May is Brain Tumor Awareness Month

A brain tumor is a collection, or mass, of abnormal cells in the brain. The skull is very rigid and leaves no room to accommodate even a benign mass. Brain tumors can be cancerous (malignant) or noncancerous (benign). When benign or malignant tumors grow, they can cause the pressure inside your skull to increase. This can cause brain damage, and it can be life-threatening.

Brain tumors are categorized as primary or secondary. A primary brain tumor originates in the brain and many primary brain tumors are benign. A secondary brain tumor, also known as a metastatic brain tumor, occurs when cancer cells spread to the brain from another organ, such as the skin, kidney, lung or breast. Secondary brain  tumors make up the majority of brain cancers.

The risk for brain tumors increases with age. Only about 5-10% of all brain cancers are hereditary. Brain tumors in general are more common among Caucasians. However, African-American people are more likely to get meningiomas. People who have been exposed to ionizing radiation have an increased risk of brain tumors. Patients can be exposed to ionizing radiation through high-radiation cancer therapies. People can also be exposed to radiation from nuclear fallout. The nuclear power plant incidents in Fukushima and Chernobyl are examples of how people can be exposed to ionizing radiation.

Interestingly, according to the American Brain Tumor Association, people with a history of childhood chicken pox have a decreased risk of getting brain tumors.

Symptoms of brain tumors depend on the location and size of the tumor. Some tumors cause direct damage by invading brain tissue while some cause pressure on the surrounding brain. There will be noticeable symptoms when a growing tumor is putting pressure on  brain tissue.

Headaches are a common symptom of a brain tumor. Headaches typically:

  • are worse in the morning when waking up
  • occur while sleeping
  • are made worse by coughing, sneezing, or exercise

Other side-effects include:

  • vomiting
  • blurred vision or double vision
  • confusion
  • seizures (especially in adults)
  • weakness of a limb or part of the face
  • a change in mental functioning

Because the brain is responsible for everything that happens in the body, other common symptoms include:

  • clumsiness
  • memory loss
  • confusion
  • difficulty writing or reading
  • changes in the ability to hear, taste, or smell
  • decreased alertness, which may include drowsiness and loss of consciousness
  • difficulty swallowing
  • dizziness or vertigo
  • eye problems, such as drooping eyelids and unequal pupils
  • uncontrollable movements
  • hand tremors
  • loss of balance
  • loss of bladder or bowel control
  • numbness or tingling on one side of the body
  • trouble speaking or understanding what others are saying
  • changes in mood, personality, emotions, and behavior
  • difficulty walking
  • muscle weakness in the face, arm, or leg

The treatment of a brain tumor depends on:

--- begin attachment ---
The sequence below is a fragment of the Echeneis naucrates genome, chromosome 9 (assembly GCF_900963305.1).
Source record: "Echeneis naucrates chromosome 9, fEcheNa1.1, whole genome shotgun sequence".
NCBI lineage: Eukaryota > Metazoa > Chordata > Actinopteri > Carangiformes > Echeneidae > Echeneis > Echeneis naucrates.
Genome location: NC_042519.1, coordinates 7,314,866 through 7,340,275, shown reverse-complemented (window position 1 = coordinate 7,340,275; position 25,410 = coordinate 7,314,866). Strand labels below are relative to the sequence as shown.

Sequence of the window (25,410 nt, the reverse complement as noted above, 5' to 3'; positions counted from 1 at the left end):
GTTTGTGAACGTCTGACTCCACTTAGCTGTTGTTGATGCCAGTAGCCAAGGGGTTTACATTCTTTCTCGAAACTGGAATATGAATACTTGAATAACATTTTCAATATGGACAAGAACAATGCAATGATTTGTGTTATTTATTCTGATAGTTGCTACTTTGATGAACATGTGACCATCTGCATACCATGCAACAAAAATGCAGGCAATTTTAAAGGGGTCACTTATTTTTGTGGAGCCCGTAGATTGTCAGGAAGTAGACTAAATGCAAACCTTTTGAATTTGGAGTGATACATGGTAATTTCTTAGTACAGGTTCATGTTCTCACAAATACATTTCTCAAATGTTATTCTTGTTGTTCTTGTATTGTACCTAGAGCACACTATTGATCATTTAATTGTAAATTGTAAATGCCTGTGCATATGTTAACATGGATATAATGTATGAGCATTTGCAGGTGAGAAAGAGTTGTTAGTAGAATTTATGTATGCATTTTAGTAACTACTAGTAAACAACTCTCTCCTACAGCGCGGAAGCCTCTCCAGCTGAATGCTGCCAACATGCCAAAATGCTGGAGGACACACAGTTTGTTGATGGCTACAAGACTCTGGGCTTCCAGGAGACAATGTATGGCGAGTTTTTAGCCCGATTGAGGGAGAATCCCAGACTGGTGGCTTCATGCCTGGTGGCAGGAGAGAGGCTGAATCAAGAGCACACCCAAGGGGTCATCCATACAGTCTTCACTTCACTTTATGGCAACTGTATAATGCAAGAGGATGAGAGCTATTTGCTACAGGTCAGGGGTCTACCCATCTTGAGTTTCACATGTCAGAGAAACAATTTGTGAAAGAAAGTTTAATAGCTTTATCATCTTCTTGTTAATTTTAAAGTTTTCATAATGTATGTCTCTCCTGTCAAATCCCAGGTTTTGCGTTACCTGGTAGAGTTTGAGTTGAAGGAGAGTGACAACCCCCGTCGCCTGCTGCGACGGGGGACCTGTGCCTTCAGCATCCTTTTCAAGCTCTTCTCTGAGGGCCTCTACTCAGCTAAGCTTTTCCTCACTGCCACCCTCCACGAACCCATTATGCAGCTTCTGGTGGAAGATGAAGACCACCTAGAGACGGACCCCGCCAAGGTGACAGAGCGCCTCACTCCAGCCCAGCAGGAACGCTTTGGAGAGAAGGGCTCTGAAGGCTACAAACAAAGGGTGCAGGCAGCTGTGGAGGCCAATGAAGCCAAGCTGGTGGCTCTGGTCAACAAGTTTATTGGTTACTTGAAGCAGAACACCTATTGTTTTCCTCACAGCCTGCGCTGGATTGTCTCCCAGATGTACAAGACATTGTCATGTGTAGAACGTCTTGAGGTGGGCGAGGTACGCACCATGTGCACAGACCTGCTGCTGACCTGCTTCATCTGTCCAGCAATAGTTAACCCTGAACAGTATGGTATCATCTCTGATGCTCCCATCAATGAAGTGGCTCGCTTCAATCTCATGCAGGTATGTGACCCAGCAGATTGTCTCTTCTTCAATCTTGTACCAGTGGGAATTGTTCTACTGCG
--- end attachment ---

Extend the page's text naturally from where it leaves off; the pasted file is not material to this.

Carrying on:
• the type of tumor
  • the size of the tumor
  • the location of the tumor
  • general health

The most common treatment for malignant brain tumors is surgery. The goal is to remove as much of the cancer as possible without causing damage to the healthy parts of the brain. While the location of some tumors allows for easy and safe removal, other tumors may be located in an area that limits how much of the tumor can be removed. Even partial removal of brain cancer can be beneficial. Metastatic brain tumors are treated according to guidelines for the type of original cancer.

Surgery may be combined with other treatments, such as radiation therapy and chemotherapy.

Early identification and treatment can prevent complications that can occur as a tumor grows and puts pressure on the skull and brain tissue.

When creating individualized exercise programs to patients recovery from brain surgery and/or treatment, there are certain precautions that should be taken. If the patient has peripheral neuropathy in their hands, they should avoid exercises that require fine motor skills like holding a band or dumbbell to perform strength training exercises. Make sure that they are not at risk of dropping a weight or letting go of the band by using isometrics or machines instead. If they have peripheral neuropathy in their feet, avoid all high impact activities and those with a risk of falling. While it will be a critical part of their recovery to work on balance training, start and progress slowly to minimize the risk of injury. A comprehensive postural assessment and balance test will provide valuable information to assist you in choosing appropriate exercises. keep things simple and free of distractions. Avoid loud music and crowded rooms as well as complicated exercise routines. Take the time to break down each exercise and explain why you have chosen that exercise as well as how to properly perform it for optimal results and injury prevention. 

Learn more about exercise programming for brain tumor patients.

Encourage your friends, family and co-workers to dress in gray for National Wear Gray Day on May 27 or take it a step further by going gray during the entire month of May to bring awareness to brain cancer and the need for more research.  

By raising awareness, we hope to bring attention to the critical need to find and provide effective treatment options for those impacted by a brain tumor diagnosis.